The world can cope for now with the loss of about 1 million barrels per day (bpd) of oil from Alaska and Nigeria, but the pressure is on exporter group OPEC to fill the gap, the International Energy Agency said on Friday.
It bumped up the estimate of demand for oil from the Organization of the Petroleum Exporting Countries by 600,000 bpd in the third quarter and 200,000 bpd in the fourth in its monthly Oil Market Report.
But OPEC, which pumps a third of the world's oil, is already meeting the extra requirement, the Paris-based agency said. It pegged July OPEC output at 29.8 million bpd, well above the revised third quarter call of 29.1 million.
In the overall balance, there has been no deterioration in oil market fundamentals, said Lawrence Eagles, head of the Oil Industry and Markets division at the IEA. There's quite a lot of crude around, so there's not much of a worry.
Oil prices hit record highs above $78 this week after BP Plc (BP.L: Quote, Profile, Research) said it was shutting down production at its 400,000 bpd Prudhoe Bay oilfield in Alaska because of pipeline corrosion.
The prospect of losing up to 8 percent of U.S. output came on top of supply disruptions in Nigeria, Iraq and worries over the reliability of Iran's exports. The IEA, energy adviser to 26 industrialized nations, pegged Nigerian outages at 750,000 bpd.
Any further supply increase from OPEC would squeeze its spare production capacity, which the IEA reckons is around 2 million bpd.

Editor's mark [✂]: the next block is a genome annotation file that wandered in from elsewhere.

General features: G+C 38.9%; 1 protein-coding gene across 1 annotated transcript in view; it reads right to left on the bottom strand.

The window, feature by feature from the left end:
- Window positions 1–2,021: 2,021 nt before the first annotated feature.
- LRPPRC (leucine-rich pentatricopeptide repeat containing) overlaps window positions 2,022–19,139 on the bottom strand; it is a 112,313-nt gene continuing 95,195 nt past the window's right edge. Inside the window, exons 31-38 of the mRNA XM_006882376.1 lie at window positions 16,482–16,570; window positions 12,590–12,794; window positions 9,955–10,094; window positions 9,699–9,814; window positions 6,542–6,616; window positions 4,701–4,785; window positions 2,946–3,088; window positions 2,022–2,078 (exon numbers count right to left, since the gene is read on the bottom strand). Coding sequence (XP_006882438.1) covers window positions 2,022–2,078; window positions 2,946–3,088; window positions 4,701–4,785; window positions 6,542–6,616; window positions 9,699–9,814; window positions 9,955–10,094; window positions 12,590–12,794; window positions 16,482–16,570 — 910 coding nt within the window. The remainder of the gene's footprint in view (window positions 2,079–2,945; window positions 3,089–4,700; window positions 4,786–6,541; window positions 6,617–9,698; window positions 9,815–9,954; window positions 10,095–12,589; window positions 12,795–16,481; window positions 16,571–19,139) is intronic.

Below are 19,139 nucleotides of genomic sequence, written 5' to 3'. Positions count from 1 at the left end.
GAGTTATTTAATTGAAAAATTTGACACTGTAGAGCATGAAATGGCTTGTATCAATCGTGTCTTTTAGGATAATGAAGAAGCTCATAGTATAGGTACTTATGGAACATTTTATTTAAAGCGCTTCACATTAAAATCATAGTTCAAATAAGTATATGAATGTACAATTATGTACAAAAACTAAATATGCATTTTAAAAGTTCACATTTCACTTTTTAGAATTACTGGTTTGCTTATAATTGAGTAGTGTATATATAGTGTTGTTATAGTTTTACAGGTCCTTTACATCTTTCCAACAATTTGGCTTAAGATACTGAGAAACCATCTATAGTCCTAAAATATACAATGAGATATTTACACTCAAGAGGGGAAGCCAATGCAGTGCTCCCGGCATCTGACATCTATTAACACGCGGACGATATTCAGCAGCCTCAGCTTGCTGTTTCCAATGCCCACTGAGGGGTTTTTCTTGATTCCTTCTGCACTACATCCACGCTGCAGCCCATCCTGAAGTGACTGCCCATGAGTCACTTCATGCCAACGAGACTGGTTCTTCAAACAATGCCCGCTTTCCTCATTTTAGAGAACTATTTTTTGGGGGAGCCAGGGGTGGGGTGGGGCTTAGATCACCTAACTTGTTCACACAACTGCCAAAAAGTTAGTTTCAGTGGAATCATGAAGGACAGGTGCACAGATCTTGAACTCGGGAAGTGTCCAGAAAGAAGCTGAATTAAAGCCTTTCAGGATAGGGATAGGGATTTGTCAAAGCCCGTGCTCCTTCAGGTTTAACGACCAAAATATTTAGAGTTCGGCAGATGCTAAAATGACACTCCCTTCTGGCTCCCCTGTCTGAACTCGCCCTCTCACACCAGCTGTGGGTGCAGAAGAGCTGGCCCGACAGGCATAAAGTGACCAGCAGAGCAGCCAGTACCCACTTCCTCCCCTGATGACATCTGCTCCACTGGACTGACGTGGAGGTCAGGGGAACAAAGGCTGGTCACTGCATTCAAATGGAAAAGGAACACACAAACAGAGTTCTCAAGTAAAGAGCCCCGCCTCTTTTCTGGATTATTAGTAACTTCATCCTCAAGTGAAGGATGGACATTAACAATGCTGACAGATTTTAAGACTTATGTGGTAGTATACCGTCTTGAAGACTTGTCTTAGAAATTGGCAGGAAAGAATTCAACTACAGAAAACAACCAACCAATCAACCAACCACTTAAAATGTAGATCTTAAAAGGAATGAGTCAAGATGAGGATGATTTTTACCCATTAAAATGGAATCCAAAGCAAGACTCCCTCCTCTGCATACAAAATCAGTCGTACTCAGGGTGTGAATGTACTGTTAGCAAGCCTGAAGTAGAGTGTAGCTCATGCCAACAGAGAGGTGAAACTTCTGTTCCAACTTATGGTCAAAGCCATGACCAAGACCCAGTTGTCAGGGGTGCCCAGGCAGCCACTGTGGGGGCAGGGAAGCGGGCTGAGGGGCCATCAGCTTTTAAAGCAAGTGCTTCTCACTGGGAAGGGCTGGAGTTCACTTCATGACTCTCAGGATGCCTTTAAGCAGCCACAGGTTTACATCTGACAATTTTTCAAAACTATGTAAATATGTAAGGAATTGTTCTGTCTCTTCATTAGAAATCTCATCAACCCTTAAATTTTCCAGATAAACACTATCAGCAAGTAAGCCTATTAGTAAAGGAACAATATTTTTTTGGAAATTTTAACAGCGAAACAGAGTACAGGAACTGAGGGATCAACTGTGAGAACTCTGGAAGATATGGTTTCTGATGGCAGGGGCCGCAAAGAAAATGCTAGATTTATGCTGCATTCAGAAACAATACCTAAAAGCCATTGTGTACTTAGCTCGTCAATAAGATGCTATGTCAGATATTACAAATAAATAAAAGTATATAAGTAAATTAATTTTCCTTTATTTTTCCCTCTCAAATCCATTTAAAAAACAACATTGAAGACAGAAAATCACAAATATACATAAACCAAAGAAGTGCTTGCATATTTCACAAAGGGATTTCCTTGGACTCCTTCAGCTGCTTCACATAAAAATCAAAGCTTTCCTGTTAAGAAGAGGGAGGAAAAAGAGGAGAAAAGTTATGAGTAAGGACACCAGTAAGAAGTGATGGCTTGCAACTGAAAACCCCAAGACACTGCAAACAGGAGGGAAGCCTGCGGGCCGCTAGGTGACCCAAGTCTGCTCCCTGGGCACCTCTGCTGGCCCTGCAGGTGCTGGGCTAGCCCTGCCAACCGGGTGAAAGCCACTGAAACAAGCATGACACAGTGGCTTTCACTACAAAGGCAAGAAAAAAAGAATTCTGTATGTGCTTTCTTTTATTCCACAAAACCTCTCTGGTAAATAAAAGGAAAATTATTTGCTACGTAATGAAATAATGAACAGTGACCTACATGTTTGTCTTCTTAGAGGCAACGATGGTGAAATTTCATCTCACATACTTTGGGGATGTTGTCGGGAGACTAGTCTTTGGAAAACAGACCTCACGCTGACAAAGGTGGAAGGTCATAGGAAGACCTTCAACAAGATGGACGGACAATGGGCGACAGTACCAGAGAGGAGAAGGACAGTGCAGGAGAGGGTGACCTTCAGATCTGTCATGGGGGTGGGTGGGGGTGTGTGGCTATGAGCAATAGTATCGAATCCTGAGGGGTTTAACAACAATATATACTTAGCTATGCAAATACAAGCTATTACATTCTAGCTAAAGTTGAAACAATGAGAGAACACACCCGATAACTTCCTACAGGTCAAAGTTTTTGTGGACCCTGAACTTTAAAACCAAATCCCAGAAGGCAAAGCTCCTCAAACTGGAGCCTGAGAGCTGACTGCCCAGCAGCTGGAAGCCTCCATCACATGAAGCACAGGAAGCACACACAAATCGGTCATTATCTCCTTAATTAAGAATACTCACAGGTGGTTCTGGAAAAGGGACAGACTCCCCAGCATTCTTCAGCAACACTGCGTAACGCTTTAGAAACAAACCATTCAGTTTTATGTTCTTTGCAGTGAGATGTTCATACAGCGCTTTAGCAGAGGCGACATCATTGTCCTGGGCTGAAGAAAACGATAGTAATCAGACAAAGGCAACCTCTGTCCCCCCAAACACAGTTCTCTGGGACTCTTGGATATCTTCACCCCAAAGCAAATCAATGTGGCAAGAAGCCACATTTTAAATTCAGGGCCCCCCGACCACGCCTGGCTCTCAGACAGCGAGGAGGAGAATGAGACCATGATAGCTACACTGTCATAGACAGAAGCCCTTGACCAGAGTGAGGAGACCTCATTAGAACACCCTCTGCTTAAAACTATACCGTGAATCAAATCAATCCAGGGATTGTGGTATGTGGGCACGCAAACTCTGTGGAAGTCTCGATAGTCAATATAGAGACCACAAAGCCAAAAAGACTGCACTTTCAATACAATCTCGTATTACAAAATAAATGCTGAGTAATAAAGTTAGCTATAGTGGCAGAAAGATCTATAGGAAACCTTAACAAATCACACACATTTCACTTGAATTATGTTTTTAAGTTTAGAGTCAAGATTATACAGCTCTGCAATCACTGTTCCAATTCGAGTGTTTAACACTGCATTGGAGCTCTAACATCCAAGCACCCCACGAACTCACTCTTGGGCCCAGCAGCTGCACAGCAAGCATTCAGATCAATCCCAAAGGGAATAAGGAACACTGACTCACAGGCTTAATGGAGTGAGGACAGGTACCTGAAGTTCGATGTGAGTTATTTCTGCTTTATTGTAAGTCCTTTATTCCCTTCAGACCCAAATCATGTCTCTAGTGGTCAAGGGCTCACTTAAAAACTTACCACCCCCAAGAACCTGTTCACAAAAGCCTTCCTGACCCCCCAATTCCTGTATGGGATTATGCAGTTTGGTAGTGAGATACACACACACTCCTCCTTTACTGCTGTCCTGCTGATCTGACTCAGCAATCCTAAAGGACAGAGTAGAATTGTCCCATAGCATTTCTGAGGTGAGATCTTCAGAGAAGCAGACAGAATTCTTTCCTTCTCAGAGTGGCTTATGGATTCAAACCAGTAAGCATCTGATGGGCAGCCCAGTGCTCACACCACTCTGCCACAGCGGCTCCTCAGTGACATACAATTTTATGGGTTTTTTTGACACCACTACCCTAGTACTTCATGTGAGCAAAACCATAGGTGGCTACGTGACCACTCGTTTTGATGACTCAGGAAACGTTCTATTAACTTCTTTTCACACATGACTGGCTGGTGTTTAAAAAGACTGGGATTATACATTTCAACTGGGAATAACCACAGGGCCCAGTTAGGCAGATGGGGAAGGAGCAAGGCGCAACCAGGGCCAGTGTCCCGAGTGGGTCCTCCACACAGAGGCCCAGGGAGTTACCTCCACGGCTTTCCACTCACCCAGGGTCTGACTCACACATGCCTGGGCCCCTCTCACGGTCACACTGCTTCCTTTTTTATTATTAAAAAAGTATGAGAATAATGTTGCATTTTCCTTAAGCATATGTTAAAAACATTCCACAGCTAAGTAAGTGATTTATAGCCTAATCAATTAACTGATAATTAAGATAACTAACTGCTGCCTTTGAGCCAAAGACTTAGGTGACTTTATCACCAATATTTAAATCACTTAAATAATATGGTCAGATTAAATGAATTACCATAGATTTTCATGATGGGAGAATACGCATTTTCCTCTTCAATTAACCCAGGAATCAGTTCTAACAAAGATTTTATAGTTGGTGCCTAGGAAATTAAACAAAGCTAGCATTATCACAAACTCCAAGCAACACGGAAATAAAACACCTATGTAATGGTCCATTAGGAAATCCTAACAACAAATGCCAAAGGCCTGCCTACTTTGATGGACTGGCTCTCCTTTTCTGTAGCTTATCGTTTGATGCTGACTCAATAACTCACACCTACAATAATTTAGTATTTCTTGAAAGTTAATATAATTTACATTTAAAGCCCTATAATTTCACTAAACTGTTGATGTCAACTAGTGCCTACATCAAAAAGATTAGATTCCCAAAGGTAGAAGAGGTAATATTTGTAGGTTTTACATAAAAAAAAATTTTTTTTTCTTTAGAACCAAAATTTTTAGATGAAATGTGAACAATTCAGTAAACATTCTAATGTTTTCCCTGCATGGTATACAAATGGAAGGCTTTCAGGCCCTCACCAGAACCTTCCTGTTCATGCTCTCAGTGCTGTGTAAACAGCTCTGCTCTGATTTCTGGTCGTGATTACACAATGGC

In the light of the many possible threats to output, including the current hurricane season, there is little doubt that the upstream spare capacity cushion remains thin, it said.
While Prudhoe Bay represents a significant outage, there are potential offsets, from Saudi Arabia, the U.S. Strategic Petroleum Reserve and above trend refiner stocks.
OPEC CUSHION THINS
A prolonged outage at Prudhoe Bay, the biggest oilfield in the United States, would increase the strain on OPEC -- especially lead producer Saudi Arabia which holds most of the group's spare capacity.
The IEA said Riyadh pumped 9.2 million bpd last month and the kingdom could swiftly restore some 400,000 bpd it cut during the second quarter when refiner demand fell due to seasonal maintenance.
We're assuming the 400,000 barrels per day is readily available, said Eagles. And spare Saudi oil capacity is similar in quality to lost medium, high-sulfur Alaskan barrels.
But Eagles warned the actual requirement for OPEC oil could be as much as 600,000 bpd higher than the revised estimate. That is the margin of error in the IEA's supply and demand balances.
The loss of output from BP's Alaskan oilfield also forced the IEA to cut its 2006 forecast for non-OPEC supply growth by 280,000 bpd to 860,000 bpd. It raised 2007 growth from the independent producers by 190,000 bpd to 1.89 million bpd.
Aside from the Alaskan outage, non-OPEC is failing to live up to 2006 expectations due to the late start-up of new projects and heavy maintenance in the North Sea.
Demand for this year is expected to grow by 1.2 million bpd to 84.8 million bpd, while expansion in 2007 is set to quicken to 1.6 million bpd, said the IEA.
But the IEA's chief economist, Fatih Birol, told Reuters on Thursday that world economic growth may be hard hit if oil prices remain at today's high level.
If the prices continue at these levels for another year they will significantly slow world economic growth, he told Reuters in an interview.
The IEA kept its outlook for global oil demand growth this year and next steady from its previous report.